Campeche Angel Wing
Pholas campechiensis Gmelin, 1791
In the lower photo, the twelve supporting ribs are clearly visible in the broken, discolored specimen.
A distinguishing feature of the Campeche Angel Wing shell is the approximately 12 supporting vertical partitions which protrude beyond the beak; underneath the beak is an elongate, spoon-shaped projection. The bivalve is narrow and about 4 inches long at maturity. The surface is white with distinct ridges over it, perhaps reminiscent of the feathers in an angel's wing. The ridges are more rasp-like on the anterior end (near the beak).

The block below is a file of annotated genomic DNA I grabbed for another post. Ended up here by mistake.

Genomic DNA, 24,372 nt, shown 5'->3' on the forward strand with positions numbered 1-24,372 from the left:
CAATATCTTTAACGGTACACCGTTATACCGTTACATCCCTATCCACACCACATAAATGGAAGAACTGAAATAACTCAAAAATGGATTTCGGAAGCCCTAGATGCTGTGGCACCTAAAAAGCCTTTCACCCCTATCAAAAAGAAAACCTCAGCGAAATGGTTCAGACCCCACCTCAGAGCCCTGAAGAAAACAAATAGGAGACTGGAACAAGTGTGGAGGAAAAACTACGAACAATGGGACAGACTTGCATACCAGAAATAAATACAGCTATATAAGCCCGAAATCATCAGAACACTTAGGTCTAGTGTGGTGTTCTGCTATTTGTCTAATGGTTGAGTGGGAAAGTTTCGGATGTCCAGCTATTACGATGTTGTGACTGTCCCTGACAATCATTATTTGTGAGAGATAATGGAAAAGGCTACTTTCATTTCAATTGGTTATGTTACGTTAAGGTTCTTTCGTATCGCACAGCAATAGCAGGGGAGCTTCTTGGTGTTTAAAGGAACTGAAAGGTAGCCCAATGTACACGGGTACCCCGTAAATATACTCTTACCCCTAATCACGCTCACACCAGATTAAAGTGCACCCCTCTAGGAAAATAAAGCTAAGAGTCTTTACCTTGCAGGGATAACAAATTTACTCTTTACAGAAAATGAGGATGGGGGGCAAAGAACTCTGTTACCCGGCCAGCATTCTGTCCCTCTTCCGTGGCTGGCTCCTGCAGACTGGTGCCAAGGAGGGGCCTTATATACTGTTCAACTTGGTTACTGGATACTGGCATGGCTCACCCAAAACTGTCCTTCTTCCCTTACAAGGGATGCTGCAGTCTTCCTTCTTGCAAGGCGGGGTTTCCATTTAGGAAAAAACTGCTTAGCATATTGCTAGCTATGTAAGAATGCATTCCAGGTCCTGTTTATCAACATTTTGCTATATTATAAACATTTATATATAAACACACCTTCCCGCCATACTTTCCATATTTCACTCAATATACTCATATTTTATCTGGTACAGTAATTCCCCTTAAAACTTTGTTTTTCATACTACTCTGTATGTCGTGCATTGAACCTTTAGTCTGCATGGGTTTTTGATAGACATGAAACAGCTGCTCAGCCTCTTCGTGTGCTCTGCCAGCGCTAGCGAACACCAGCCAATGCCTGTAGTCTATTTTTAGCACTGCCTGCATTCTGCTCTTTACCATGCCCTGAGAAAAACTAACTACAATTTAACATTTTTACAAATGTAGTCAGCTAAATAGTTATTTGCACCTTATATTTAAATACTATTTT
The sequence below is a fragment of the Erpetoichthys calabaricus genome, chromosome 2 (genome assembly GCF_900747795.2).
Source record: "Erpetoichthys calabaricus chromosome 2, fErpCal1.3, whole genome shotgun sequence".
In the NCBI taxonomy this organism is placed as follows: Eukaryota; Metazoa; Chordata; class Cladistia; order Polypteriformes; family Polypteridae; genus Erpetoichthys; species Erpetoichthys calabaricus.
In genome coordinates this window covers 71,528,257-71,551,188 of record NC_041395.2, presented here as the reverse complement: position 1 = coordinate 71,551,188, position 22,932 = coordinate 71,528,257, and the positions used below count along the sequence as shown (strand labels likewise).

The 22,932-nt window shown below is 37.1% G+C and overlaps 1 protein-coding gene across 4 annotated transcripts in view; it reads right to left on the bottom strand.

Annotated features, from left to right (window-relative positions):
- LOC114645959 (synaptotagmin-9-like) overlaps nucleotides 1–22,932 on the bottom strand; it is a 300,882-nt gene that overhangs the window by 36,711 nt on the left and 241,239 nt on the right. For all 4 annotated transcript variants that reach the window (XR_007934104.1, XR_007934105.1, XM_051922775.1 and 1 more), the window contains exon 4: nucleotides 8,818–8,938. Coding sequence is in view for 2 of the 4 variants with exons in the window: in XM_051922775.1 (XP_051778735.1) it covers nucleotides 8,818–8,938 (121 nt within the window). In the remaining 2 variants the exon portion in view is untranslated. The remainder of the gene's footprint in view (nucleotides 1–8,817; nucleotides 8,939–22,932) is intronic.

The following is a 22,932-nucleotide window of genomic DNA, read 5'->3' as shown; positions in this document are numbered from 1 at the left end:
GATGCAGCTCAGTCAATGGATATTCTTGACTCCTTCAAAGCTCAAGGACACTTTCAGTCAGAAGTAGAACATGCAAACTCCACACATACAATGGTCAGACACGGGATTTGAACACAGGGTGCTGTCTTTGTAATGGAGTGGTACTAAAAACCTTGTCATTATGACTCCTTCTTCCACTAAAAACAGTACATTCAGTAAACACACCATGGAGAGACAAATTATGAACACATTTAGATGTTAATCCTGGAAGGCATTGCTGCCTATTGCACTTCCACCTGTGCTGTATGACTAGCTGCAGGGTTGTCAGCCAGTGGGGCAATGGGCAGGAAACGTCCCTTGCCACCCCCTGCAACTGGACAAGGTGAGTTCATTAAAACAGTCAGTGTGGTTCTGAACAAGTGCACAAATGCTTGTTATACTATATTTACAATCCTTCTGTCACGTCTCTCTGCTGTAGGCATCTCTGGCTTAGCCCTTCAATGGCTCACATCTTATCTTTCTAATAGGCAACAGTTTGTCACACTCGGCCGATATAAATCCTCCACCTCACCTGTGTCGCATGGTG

This shell is similar to the Angel Wing, Crytopleura costata, but the Campeche is a bit slimmer and smaller, and the sculptured pattern of ridges on its surface are more subtle than those of Crytopleura costata.
This very pretty clamshell, which lives offshore in the mud, may wash up from North Carolina to the Gulf, and from the West Indies to Brazil. Though the shell looks fragile, the mollusk is strong enough to bore through wood, coral, and even moderately hard rock.